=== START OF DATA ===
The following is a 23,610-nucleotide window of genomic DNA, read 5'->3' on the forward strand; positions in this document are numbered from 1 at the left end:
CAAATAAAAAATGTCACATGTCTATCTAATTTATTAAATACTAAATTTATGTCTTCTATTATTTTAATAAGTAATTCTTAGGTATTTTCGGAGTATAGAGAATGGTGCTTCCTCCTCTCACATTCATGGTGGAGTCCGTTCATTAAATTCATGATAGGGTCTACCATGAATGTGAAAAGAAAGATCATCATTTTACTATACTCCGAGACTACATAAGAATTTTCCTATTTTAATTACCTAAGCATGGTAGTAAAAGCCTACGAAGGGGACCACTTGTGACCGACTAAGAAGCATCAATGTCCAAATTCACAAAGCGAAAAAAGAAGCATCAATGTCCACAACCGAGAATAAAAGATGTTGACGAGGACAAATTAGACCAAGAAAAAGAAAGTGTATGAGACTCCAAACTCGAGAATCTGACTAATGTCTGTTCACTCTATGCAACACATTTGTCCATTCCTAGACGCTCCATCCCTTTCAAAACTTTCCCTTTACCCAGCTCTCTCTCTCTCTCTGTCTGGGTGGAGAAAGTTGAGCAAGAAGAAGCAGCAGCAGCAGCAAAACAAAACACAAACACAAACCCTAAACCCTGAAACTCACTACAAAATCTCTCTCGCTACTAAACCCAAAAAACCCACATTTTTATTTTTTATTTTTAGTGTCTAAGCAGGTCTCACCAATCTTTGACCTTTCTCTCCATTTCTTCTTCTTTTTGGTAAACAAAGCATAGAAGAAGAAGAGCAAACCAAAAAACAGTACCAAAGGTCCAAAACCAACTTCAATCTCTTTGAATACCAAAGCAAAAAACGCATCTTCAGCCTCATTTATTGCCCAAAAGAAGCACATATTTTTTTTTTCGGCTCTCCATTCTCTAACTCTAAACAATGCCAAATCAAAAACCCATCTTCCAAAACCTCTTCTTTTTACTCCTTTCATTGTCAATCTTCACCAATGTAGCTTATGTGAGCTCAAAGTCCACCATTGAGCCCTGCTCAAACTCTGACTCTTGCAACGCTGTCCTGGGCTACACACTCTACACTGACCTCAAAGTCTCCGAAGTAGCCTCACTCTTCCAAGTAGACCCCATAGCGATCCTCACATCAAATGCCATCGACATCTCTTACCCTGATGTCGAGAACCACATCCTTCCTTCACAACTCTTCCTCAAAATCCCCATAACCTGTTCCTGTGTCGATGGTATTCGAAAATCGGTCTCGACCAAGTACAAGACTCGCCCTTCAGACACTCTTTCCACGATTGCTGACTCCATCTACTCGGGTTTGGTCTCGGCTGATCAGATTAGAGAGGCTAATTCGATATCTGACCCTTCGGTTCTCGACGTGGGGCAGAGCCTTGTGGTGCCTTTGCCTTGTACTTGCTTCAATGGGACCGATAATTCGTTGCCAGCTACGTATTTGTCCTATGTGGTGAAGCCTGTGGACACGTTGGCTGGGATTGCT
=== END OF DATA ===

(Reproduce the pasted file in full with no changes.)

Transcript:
The following is a 23,610-nucleotide window of genomic DNA, read 5'->3' on the forward strand; positions in this document are numbered from 1 at the left end:
CAAATAAAAAATGTCACATGTCTATCTAATTTATTAAATACTAAATTTATGTCTTCTATTATTTTAATAAGTAATTCTTAGGTATTTTCGGAGTATAGAGAATGGTGCTTCCTCCTCTCACATTCATGGTGGAGTCCGTTCATTAAATTCATGATAGGGTCTACCATGAATGTGAAAAGAAAGATCATCATTTTACTATACTCCGAGACTACATAAGAATTTTCCTATTTTAATTACCTAAGCATGGTAGTAAAAGCCTACGAAGGGGACCACTTGTGACCGACTAAGAAGCATCAATGTCCAAATTCACAAAGCGAAAAAAGAAGCATCAATGTCCACAACCGAGAATAAAAGATGTTGACGAGGACAAATTAGACCAAGAAAAAGAAAGTGTATGAGACTCCAAACTCGAGAATCTGACTAATGTCTGTTCACTCTATGCAACACATTTGTCCATTCCTAGACGCTCCATCCCTTTCAAAACTTTCCCTTTACCCAGCTCTCTCTCTCTCTCTGTCTGGGTGGAGAAAGTTGAGCAAGAAGAAGCAGCAGCAGCAGCAAAACAAAACACAAACACAAACCCTAAACCCTGAAACTCACTACAAAATCTCTCTCGCTACTAAACCCAAAAAACCCACATTTTTATTTTTTATTTTTAGTGTCTAAGCAGGTCTCACCAATCTTTGACCTTTCTCTCCATTTCTTCTTCTTTTTGGTAAACAAAGCATAGAAGAAGAAGAGCAAACCAAAAAACAGTACCAAAGGTCCAAAACCAACTTCAATCTCTTTGAATACCAAAGCAAAAAACGCATCTTCAGCCTCATTTATTGCCCAAAAGAAGCACATATTTTTTTTTTCGGCTCTCCATTCTCTAACTCTAAACAATGCCAAATCAAAAACCCATCTTCCAAAACCTCTTCTTTTTACTCCTTTCATTGTCAATCTTCACCAATGTAGCTTATGTGAGCTCAAAGTCCACCATTGAGCCCTGCTCAAACTCTGACTCTTGCAACGCTGTCCTGGGCTACACACTCTACACTGACCTCAAAGTCTCCGAAGTAGCCTCACTCTTCCAAGTAGACCCCATAGCGATCCTCACATCAAATGCCATCGACATCTCTTACCCTGATGTCGAGAACCACATCCTTCCTTCACAACTCTTCCTCAAAATCCCCATAACCTGTTCCTGTGTCGATGGTATTCGAAAATCGGTCTCGACCAAGTACAAGACTCGCCCTTCAGACACTCTTTCCACGATTGCTGACTCCATCTACTCGGGTTTGGTCTCGGCTGATCAGATTAGAGAGGCTAATTCGATATCTGACCCTTCGGTTCTCGACGTGGGGCAGAGCCTTGTGGTGCCTTTGCCTTGTACTTGCTTCAATGGGACCGATAATTCGTTGCCAGCTACGTATTTGTCCTATGTGGTGAAGCCTGTGGACACGTTGGCTGGGATTGCT